The skeletal remains of eight people have been unearthed in an ancient grain silo in Marsal, a town in the northeastern French region of Lorraine. The skeletons date to around 500 B.C. and were unceremoniously tossed into the silo so archaeologists found the bodies stacked on top of each other in random positions. Two of them were of children.
The discovery is unusual, the first of its kind in Lorraine, and may be connected with Marsal’s history as a major center for the production of salt. From the 7th to the 1st century B.C., there were extensive salt works in the area processing water from the salt springs of the upper valley of the Seille river. So far archaeologists have unearthed more than six miles of salt production complexes and at least a dozen individual workshops.
This was production on an industrial scale. Workshops created clay grids on which little coarse ceramic molds not unlike Dixie cups in shape and size would be placed. The cups were filled with high salinity brine and wood-fueled fires lit underneath the grid. The water would boil away leaving only crystalized salt in the vessels. The molds were then broken apart, leaving a cone of salt of a conveniently standard size and a pile of broken clay. Excavations in the Marsal area have discovered trash piles of the clay discards from this process up to 40 feet high.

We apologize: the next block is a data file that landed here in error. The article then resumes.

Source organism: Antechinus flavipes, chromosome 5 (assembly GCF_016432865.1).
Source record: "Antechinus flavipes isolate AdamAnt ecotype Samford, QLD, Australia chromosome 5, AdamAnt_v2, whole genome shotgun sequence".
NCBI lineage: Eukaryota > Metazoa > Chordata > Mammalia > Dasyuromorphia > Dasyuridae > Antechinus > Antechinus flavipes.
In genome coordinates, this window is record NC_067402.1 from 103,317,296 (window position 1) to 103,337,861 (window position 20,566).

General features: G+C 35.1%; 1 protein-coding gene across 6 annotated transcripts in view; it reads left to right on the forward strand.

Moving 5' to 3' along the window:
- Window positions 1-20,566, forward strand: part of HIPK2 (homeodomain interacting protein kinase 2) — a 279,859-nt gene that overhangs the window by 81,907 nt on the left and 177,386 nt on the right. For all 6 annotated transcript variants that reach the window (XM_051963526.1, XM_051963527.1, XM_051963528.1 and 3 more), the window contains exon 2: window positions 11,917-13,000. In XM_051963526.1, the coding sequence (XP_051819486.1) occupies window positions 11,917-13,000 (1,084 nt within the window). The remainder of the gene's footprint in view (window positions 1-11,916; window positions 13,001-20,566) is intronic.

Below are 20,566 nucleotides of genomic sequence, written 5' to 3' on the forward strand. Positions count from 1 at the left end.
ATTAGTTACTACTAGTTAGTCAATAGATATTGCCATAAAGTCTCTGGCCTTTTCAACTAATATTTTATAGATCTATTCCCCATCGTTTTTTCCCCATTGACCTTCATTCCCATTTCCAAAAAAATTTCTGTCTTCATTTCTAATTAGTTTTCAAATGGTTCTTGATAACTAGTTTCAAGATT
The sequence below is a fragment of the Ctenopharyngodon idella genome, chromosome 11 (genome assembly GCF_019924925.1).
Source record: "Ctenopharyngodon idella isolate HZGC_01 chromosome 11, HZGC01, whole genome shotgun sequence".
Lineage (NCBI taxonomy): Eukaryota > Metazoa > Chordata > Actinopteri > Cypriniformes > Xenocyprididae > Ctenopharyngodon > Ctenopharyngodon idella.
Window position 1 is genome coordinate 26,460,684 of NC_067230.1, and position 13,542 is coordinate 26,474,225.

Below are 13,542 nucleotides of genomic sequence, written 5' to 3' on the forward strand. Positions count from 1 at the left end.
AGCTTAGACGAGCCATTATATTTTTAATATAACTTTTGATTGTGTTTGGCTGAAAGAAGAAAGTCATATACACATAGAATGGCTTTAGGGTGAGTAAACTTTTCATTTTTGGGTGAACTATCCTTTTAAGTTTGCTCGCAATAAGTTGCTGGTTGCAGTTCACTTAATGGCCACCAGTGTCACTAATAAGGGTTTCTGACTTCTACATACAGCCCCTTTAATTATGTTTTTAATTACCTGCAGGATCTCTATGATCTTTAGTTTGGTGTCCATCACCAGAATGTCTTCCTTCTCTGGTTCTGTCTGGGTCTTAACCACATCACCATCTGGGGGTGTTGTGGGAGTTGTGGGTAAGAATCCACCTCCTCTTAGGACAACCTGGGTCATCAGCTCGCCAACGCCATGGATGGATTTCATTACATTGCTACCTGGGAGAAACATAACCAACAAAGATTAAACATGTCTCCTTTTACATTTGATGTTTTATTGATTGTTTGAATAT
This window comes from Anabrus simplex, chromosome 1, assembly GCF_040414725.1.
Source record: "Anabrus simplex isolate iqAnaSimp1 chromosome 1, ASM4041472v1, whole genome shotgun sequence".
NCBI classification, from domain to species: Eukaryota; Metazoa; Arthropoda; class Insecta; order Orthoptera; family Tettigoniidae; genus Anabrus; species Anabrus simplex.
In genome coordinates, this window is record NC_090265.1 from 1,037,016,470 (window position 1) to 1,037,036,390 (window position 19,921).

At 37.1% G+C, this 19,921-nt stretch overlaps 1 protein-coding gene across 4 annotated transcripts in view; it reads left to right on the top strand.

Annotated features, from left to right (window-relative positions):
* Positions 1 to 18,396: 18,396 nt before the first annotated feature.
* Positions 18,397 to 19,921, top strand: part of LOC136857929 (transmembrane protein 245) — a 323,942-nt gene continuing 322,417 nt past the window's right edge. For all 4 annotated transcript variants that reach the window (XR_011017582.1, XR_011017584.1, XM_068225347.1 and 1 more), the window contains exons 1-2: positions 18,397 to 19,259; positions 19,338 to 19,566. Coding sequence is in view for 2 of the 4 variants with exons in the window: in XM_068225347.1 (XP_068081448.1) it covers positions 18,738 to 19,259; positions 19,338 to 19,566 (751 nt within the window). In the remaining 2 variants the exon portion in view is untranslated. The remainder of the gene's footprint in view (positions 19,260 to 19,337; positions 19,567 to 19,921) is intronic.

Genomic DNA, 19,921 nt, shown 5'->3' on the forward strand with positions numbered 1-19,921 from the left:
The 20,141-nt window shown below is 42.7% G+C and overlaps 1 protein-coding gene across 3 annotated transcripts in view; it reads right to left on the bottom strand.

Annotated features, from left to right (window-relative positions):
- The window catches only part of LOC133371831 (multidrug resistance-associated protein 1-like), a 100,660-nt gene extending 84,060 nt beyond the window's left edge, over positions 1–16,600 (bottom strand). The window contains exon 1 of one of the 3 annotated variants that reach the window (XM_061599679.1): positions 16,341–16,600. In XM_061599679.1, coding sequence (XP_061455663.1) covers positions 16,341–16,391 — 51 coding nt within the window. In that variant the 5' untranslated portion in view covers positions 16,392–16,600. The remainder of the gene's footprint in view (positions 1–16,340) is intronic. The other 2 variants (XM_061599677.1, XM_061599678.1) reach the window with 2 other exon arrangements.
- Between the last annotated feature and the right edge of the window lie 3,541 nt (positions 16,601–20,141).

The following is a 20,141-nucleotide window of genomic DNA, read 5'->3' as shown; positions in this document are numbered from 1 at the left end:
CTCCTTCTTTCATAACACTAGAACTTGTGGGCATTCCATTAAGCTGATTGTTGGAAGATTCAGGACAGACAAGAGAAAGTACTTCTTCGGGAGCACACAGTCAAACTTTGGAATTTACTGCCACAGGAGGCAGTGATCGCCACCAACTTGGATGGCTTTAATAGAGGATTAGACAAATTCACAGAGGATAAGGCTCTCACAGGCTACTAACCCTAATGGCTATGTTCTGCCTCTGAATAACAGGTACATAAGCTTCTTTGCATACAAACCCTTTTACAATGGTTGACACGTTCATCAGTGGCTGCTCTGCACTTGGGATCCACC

Salt’s value as a seasoning agent, and most importantly, as one of the only consistent, reliable and portable means of food preservation, made it so valuable it could be used as currency. The cones of salt left after the vessels were broken away could be traded for goods and services, just like money. That’s why their being regular in size and weight was so significant a production element, akin to the precious metal content of a coin.
Most relevantly to the skeletons in the silo, archaeologists have found an Iron Age necropolis used by the salt workers in the community, so dumping the bodies of these poor wretches in the silo was a deliberate choice. The grave goods in the necropolis burials include a range of objects of diverse value, the highest of which are expensive imports underscoring just how active and far-ranging the commercial activity of the site was, and that there was a distinctly hierarchical society in place there.
The remains found in the grain silo are all in good condition thanks to the watery and salty soil. Archaeologists hope testing can determine if these people worked in the salt workshops, if they were raised in the area, if they were related to each other, what they ate, what may have claimed their lives. Lead archaeologist Lawrence Olivier, who has been excavating Marsal and environs for a decade, believes they must have been people of low status, possibly slaves, perhaps victims of a massacre or an epidemic.
France’s National Institute for Preventative Archaeology (INRAP) has a comprehensive and fascinating website dedicated to Gallic salt production. If you don’t read French, browse it using an online translator because it’s downright illuminating. Here’s the section on the Bronze and Iron Age production that covers the period of the skeletons. Check the dropdowns for tons more information and pictures.